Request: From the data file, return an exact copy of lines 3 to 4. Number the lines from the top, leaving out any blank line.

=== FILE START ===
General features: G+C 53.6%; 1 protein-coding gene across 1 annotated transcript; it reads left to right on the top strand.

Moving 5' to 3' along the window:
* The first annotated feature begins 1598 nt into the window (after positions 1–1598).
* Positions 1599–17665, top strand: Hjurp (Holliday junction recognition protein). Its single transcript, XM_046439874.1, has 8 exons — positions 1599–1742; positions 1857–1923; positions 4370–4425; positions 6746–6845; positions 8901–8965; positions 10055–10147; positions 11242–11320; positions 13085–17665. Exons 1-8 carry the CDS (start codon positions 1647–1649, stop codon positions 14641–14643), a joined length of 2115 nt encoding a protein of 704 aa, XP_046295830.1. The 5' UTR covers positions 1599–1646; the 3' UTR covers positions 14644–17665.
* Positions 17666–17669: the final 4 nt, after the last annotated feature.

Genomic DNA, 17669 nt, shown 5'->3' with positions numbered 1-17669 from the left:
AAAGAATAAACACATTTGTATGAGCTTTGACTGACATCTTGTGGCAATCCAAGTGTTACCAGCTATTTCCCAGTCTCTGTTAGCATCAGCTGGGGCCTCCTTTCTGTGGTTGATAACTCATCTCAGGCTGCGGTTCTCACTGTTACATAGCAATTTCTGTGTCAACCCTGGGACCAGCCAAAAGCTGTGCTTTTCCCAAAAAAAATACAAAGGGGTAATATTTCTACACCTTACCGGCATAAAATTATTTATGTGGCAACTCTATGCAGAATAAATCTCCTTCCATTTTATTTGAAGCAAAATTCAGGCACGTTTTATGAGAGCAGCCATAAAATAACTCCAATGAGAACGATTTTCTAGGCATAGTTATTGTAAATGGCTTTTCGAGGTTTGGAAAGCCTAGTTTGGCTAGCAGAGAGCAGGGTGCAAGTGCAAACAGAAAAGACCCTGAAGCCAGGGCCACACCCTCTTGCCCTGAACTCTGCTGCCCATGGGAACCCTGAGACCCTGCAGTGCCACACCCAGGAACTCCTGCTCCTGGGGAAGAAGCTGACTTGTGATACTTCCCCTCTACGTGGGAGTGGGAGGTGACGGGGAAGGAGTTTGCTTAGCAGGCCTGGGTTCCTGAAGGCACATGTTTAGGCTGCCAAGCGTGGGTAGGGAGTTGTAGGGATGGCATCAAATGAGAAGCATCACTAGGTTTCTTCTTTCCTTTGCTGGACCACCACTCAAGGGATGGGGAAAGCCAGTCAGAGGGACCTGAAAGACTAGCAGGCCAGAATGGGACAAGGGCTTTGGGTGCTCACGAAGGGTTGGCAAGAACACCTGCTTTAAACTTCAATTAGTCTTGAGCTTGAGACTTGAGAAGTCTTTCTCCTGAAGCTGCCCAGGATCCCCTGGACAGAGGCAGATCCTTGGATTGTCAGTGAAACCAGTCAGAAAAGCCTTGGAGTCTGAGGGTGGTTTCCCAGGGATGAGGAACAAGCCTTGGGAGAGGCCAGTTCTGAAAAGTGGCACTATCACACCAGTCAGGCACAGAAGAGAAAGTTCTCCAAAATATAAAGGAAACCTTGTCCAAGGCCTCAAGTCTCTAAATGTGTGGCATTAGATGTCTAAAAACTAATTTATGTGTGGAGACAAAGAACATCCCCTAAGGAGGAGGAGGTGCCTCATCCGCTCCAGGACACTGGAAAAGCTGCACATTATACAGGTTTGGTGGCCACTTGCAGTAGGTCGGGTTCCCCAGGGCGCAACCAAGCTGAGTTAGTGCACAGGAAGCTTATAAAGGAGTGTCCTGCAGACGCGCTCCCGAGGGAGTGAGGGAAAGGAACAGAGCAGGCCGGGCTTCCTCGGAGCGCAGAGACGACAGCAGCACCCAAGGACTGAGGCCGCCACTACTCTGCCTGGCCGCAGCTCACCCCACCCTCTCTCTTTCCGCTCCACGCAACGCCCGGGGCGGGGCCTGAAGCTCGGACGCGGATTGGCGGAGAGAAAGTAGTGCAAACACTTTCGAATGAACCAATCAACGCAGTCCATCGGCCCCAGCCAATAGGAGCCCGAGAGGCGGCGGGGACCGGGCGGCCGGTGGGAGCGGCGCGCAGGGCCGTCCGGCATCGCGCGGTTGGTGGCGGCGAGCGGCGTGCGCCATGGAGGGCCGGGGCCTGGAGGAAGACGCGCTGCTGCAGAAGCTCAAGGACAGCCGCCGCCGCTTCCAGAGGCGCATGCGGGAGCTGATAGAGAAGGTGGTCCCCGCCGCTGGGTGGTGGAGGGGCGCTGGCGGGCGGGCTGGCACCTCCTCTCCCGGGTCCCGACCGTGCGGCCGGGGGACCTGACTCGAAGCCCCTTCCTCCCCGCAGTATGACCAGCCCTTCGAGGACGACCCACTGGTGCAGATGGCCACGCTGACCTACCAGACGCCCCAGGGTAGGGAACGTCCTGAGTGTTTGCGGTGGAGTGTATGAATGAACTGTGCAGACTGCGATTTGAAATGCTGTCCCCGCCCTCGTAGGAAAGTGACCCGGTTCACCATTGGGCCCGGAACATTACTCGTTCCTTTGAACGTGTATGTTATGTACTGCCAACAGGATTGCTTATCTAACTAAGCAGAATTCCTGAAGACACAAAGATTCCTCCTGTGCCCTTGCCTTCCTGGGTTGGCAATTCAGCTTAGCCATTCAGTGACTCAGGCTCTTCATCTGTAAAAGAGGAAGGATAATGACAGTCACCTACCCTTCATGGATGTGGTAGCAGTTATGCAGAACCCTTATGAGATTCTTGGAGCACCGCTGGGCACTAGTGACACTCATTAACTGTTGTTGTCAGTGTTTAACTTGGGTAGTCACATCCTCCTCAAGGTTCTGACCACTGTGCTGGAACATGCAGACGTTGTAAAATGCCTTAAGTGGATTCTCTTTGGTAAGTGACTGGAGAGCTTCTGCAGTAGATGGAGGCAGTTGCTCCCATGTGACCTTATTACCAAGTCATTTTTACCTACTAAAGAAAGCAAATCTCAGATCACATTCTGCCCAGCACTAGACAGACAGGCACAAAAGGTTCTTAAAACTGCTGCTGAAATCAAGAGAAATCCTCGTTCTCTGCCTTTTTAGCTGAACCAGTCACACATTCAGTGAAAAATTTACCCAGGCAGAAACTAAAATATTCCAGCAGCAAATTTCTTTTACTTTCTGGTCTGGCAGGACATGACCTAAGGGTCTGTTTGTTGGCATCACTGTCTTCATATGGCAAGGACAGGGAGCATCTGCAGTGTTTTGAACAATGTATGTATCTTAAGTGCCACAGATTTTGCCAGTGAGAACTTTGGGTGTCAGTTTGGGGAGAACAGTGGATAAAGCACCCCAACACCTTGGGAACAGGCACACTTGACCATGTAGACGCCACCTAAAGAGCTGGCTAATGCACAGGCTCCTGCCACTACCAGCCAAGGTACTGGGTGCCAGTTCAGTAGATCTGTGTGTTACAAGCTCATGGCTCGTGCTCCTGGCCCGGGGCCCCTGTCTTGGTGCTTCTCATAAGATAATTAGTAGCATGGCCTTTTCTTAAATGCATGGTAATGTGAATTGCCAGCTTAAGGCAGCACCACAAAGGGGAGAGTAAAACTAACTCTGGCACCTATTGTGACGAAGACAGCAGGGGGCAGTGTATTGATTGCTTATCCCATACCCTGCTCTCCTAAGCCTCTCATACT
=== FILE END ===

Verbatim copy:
* The first annotated feature begins 1598 nt into the window (after positions 1–1598).
* Positions 1599–17665, top strand: Hjurp (Holliday junction recognition protein). Its single transcript, XM_046439874.1, has 8 exons — positions 1599–1742; positions 1857–1923; positions 4370–4425; positions 6746–6845; positions 8901–8965; positions 10055–10147; positions 11242–11320; positions 13085–17665. Exons 1-8 carry the CDS (start codon positions 1647–1649, stop codon positions 14641–14643), a joined length of 2115 nt encoding a protein of 704 aa, XP_046295830.1. The 5' UTR covers positions 1599–1646; the 3' UTR covers positions 14644–17665.